The answer from a football standpoint is maybe. From a personal standpoint my answer is I hope they don’t.
First, some background. When last we looked in on the 2018 Redskins, their quarterback, Alex Smith, had suffered a horrible leg break. Longtime Skins backup QB Colt McCoy had assumed command. No one questioned McCoy’s elevation.
But McCoy needed a backup. For that job, Washington selected Mark Sanchez. In doing so they passed over Colin Kaepernick — the guy who started the short-lived fashion of taking a knee during the playing of the National Anthem.
I thought the decision made sense in football terms. Sanchez has not accomplished as much as Kaepernick in his career, but has had some success. Moreover, he has advantages over Kaepernick from the Redskins perspective. As a standard drop back passer, he fits our system. On top of that, he has been coached by key members of the Redskins staff and thus has some familiarity with the details of the system.
On Monday night, in a game against the Philadelphia Eagles, McCoy broke his leg. Sanchez replaced him. The veteran completed 13 of 21 passes, but was ineffective. Under the circumstances, it was unrealistic to have expected otherwise.
Now the Redskins need another quarterback, and this time not necessarily a backup. Those urging the Skins to offer Kaepernick a job envisage him taking over as the starter and sparking a team that, in theory at least, might make the playoffs.
However, the Redskins decided not to make an offer to Kaepernick. Instead, they brought in Josh Johnson, a quarterback with no NFL accomplishments to speak of. He’s very likely to be strictly a backup, assuming no injury to Sanchez.
Redskins coach Jay Gruden explained that the team has discussed Kaepernick as a possible solution, but decided against him. Gruden said that bringing Kaepernick in at this stage of the season (with only four games left) would require too many offensive changes, including new run concepts and protection packages. He added that the best fit for the Redskins now is a quarterback familiar with his offensive system. Johnson, having been coached by Gruden in Cincinnati, meets this description.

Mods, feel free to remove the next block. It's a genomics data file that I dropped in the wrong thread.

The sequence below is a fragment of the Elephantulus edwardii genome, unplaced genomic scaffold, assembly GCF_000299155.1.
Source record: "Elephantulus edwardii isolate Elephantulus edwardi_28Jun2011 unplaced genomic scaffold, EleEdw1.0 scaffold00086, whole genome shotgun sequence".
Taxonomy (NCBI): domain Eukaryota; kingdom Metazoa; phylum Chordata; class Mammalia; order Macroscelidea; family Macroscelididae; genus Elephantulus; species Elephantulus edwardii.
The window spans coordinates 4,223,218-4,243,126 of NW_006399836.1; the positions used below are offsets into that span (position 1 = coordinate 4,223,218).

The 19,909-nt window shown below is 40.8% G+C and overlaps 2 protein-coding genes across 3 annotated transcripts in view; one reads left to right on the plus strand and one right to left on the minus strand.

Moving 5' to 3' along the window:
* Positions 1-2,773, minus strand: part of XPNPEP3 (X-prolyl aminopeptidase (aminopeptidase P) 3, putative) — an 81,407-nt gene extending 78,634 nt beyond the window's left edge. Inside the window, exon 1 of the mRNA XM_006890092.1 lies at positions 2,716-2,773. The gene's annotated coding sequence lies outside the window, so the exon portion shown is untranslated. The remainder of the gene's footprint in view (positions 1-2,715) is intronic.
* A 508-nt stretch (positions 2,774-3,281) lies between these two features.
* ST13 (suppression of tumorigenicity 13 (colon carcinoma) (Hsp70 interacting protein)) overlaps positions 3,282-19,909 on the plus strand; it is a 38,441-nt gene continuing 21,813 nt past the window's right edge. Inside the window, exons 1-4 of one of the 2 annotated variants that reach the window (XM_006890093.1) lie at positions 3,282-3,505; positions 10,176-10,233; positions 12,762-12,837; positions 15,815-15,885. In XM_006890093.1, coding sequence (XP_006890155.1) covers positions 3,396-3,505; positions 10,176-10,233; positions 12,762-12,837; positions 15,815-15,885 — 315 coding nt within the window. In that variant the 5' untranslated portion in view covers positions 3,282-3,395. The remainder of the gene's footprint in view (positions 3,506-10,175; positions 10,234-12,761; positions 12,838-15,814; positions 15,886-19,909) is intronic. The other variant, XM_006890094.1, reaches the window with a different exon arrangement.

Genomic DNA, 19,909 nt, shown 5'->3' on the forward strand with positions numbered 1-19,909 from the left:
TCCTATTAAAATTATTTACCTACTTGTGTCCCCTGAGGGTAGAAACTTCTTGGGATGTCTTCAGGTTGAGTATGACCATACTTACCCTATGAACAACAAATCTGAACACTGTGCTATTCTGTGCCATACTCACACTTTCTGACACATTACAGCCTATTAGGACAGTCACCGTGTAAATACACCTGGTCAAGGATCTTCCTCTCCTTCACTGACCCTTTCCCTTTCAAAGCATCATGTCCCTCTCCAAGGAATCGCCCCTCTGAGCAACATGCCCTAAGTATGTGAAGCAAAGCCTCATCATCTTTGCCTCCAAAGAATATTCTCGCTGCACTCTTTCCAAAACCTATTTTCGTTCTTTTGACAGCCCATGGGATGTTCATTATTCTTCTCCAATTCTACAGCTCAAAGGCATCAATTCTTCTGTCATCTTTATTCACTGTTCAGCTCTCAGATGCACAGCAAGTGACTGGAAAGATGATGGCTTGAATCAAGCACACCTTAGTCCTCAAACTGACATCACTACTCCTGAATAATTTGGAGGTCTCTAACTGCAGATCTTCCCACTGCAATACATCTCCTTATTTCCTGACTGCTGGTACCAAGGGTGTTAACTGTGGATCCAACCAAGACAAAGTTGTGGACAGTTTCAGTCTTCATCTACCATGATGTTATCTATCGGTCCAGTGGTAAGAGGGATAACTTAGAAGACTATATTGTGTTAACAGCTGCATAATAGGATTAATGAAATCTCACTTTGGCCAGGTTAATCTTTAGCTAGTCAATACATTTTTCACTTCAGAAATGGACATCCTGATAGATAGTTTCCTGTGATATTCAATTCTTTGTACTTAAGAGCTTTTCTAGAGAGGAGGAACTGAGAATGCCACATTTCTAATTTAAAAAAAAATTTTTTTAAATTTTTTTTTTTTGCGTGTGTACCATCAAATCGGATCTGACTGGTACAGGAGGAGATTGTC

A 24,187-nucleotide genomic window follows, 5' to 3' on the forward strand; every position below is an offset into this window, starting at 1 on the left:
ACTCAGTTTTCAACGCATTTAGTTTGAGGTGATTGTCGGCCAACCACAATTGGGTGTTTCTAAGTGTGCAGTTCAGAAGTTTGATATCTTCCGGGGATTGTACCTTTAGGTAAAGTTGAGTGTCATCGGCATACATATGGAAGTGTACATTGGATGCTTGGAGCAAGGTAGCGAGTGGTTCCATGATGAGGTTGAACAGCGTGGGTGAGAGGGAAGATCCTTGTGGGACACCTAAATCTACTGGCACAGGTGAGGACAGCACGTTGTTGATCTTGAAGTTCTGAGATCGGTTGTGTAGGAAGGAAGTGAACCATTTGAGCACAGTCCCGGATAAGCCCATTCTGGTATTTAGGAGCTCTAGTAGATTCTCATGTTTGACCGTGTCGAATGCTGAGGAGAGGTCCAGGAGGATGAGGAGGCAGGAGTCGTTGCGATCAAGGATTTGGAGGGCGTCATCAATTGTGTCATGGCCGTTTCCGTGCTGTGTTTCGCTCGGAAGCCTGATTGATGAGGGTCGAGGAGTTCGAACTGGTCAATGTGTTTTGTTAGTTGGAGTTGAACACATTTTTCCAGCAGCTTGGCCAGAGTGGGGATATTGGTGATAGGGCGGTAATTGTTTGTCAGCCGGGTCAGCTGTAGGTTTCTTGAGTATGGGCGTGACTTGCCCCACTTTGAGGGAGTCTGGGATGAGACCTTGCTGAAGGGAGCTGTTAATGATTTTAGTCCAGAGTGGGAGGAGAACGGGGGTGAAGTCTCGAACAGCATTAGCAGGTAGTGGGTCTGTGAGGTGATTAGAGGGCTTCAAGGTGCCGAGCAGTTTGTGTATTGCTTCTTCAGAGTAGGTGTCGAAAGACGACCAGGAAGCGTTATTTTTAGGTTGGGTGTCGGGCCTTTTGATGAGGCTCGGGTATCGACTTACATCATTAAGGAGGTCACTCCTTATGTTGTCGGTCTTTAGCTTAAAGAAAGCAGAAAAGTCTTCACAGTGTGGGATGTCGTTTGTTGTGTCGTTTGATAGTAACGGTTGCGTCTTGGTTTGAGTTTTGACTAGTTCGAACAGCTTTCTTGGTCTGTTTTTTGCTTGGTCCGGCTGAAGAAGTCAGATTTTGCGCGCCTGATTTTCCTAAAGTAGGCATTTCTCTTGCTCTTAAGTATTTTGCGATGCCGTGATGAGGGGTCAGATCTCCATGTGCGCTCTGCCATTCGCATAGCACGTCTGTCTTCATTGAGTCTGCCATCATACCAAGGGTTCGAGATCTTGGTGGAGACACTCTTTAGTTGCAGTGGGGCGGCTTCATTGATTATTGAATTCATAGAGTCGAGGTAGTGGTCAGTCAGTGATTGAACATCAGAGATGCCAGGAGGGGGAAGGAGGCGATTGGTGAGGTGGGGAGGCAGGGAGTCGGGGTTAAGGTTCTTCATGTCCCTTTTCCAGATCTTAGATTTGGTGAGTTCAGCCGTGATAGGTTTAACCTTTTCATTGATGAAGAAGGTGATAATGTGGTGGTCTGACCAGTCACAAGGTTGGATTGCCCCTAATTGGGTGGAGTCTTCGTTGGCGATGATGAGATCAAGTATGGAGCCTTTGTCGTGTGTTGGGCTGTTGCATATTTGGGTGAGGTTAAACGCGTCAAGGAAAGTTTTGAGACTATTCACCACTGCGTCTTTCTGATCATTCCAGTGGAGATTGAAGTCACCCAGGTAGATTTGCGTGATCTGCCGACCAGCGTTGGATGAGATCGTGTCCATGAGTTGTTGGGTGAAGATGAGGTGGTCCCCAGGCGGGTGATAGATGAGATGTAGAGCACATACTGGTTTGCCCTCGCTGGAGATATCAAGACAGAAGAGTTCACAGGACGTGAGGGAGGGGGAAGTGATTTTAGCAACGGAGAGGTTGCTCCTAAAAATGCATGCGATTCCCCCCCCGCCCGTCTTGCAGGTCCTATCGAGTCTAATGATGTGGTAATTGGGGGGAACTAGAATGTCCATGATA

Is Gruden being candid? I think so. If the Redskins lose their last four games and finish 6-10, he might be fired. Thus, he has every incentive to make moves at the vital quarterback position he thinks maximize his team’s chances to win and to eschew moves he thinks don’t.
Is Gruden’s analysis correct? That’s not clear. He certainly knows football and quarterbacking, but by focusing on the problems of incorporating Kaepernick into the offense (or vice versa), he may be missing the forest for the trees.
One can imagine Kaepernick igniting the offense and leading the team to a string of victories. It’s a longshot, to be sure. But arguably it’s Washington’s best shot, and probably it’s only shot if Sanchez suffers injury.
In any event, I’m glad Kaepernick won’t be joining the team. I’d rather lose without him than win with him — though I believe we will lose with or without him. Let’s not forget that Kaepernick completed only 60 percent of passes during his NFL career and averages only around 175 passing yards per game. He’s not the messiah. (For Sanchez the career numbers are 57 percent and 196 yards).
It would be very difficult for me to root for a quarterback who, without justification, displays so much contempt for America. And without rooting for the quarterback, it’s very difficult to root for the team. Am I supposed to hope for a 7-0 win in which the defense the scores the touchdown?
To be clear, I support Kaepernick’s right to take a knee for the National Anthem. I don’t believe it should cost him the opportunity to make a living in the NFL. I just don’t want him on the Redskins.
It’s similar to my approach to actors and entertainers who take mindless shots at America. I support their right to do so, but would never knowingly attend the film or performance of such a person.
If Sanchez continues to be ineffective or can’t play due to injury, the Redskins will take plenty of criticism for not offering Kaepernick a job. However, I won’t be among the critics.